I’m fortunate to have some older friends who frequented many of the top jazz clubs in the United States in New York, New Orleans, Kansas City and Central Avenue Jazz Clubs in Los Angeles. They are always sharing with me some of the experiences that they had back in the day, 1920’s-1950’s. Speaking with friends and reading about jazz history, one recurring phrase kept popping up “The Joint Was Jumping” which refers to the energy of the clubs (the intense playing of the musicians and the fun of the jazz patrons in attendance).
The WWOZ Jazz Tent consistently re-creates the spark that happened in the above mentioned clubs with swinging, straight ahead, modern jazz sans smoking. You could have probably heard a pin drop as the attentive crowd in the Jazz Tent gave their undivided attention to the artistry showcased by the world-class musicians. New Orleans is on the front lines as it continues to train future generations in America’s #1 art form- JAZZ. This is understandable considering that New Orleans is the birthplace of jazz. The Thelonious Monk Institute of Jazz Ensemble, N.O.C.C.A Jazz Ensemble and Jesse McBride presents The Next Generation demonstrated why the future of jazz is in good hands as demonstrated by these talented young artists.
The great jazz saxophonist Joe Lovano US Five and a lot of New Orleans jazz royalty rounded out the schedule in the Jazz Tent. The audience were swaying or bopping their heads to the sounds provided by Leah Chase, Guitar Woodshed featuring Steve Masakowski, Todd Duke & Jake Eckert, Terence Blanchard, Jeremy Davenport, a tribute to Juanita Brooks featuring Betty Shirley, Germaine Bazzle and Leah Chase, Irving Mayfield & New Orleans Jazz Orchestra and Keely Smith who put on a solid show during their respective sets.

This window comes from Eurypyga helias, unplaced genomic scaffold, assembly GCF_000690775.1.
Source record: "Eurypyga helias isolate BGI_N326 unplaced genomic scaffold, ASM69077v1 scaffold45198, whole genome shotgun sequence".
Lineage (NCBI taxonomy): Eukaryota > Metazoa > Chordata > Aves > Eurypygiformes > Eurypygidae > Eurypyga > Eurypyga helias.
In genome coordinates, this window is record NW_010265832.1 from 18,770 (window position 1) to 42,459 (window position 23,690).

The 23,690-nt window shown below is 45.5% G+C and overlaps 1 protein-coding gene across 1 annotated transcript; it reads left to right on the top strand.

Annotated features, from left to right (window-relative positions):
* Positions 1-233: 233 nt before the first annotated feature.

Growing up in Tampa, Florida, I recall fondly attending some rousing tent revivals. It was common to see many Pastors and choirs touring through the state. JazzFest organizers took extra precautions in securing the Gospel Tent considering the roof raising performers scheduled to give Praised to the Lord. Foot stomping, hand clapping and handkerchief waving was evidence every time I stepped into the Gospel Tent to rejuvenate my soul. Their were many outstanding performances all weekend. Several stood out including Irma Thomas’ Tribute to Mahalia Jackson with Jacqueline Mayfield (I wonder how many people in the audience were able to witness the historical performance of Mahalia Jackson performing before 65,000 people on the steps of the Lincoln Memorial on April 9, 1939), Smokie Norful, and The Blind Boys of Alabama for an electrifying crowd pleasing set of old time gospel.

Whether visiting New Orleans for business and/pleasure, you can find something to your liking be it the cuisine, various genres of music, architecture, etc, etc. or .

My visit to New Orleans concluded on a historical, nostalgic note. I wasn’t able to listen to any live music, but I could feel the spirit of what have gone on music wise in several clubs across Lake Pontchartrain. Thanks to my friend Judy, another friend and I were giving a tour of the music scene in Mandeville. My favorite place to visit was Dew Drop Jazz Hall. This is a small wooden building built in 1895 in an African American neighborhood of Mandeville. Shaded by large live oaks, the building has survived all of these years and stands virtually unaltered. Concerts and other events are still held in this building.
Visit to read more about this historical club. We also drove by Ruby’s Road House which has hosted a who’s who in the music industry. This lively club is also worth the trip across the lake to visit. ( Another wonderful place to hear live music is Howlin Wolf Northshore.  click on the link for Northshore.

Ricky Richardson